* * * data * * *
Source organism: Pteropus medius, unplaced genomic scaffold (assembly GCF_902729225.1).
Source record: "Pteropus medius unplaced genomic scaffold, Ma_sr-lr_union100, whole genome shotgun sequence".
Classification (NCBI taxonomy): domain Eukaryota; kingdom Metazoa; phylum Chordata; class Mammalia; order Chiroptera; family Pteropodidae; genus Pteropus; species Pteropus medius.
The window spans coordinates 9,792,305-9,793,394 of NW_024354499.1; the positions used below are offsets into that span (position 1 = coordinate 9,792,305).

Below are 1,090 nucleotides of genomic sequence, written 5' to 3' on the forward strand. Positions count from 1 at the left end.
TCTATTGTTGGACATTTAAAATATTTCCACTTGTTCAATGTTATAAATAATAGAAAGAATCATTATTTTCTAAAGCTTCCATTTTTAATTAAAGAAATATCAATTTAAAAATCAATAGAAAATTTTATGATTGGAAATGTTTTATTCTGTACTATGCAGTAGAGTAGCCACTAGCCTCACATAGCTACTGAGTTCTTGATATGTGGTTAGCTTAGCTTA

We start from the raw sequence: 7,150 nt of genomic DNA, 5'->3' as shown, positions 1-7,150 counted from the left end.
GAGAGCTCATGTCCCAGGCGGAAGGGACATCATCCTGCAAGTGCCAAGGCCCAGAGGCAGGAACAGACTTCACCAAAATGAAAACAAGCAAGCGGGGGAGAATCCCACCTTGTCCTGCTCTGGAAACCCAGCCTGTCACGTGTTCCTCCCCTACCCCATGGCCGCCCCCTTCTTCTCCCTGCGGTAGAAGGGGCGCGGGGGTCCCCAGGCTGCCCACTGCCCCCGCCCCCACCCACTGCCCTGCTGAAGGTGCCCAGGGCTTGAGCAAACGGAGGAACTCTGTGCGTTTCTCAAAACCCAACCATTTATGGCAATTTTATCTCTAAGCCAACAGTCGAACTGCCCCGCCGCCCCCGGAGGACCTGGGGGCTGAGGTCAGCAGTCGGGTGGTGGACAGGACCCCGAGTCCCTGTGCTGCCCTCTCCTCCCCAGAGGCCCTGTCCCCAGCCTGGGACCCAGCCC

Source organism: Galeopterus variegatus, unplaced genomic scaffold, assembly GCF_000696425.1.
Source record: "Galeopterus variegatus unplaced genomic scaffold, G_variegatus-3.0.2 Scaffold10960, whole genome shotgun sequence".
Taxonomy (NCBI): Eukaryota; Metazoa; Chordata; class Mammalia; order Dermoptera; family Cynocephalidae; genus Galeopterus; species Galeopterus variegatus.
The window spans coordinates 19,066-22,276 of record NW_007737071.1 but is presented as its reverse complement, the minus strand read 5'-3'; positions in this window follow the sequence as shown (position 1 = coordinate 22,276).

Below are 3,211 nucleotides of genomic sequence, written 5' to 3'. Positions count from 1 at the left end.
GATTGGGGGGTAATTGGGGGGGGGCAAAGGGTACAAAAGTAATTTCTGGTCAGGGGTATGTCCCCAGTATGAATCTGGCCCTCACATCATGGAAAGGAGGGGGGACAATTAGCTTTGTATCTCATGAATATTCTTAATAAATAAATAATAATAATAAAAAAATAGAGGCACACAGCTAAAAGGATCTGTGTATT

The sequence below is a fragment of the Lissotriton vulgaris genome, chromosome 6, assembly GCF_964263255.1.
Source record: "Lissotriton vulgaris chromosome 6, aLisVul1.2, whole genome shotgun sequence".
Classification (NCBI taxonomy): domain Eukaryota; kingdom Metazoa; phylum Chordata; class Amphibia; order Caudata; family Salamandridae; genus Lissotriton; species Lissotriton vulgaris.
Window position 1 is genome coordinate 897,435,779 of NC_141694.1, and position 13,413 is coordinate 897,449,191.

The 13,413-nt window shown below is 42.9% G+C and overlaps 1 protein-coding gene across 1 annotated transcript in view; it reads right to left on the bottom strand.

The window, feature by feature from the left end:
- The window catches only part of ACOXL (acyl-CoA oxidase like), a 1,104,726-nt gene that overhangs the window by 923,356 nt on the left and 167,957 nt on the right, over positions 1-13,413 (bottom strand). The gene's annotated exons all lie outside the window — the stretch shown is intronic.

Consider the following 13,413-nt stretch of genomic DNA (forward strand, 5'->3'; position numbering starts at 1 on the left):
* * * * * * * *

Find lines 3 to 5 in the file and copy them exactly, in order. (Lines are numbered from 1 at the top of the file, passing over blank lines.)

Classification (NCBI taxonomy): domain Eukaryota; kingdom Metazoa; phylum Chordata; class Mammalia; order Chiroptera; family Pteropodidae; genus Pteropus; species Pteropus medius.
The window spans coordinates 9,792,305-9,793,394 of NW_024354499.1; the positions used below are offsets into that span (position 1 = coordinate 9,792,305).

Below are 1,090 nucleotides of genomic sequence, written 5' to 3' on the forward strand. Positions count from 1 at the left end.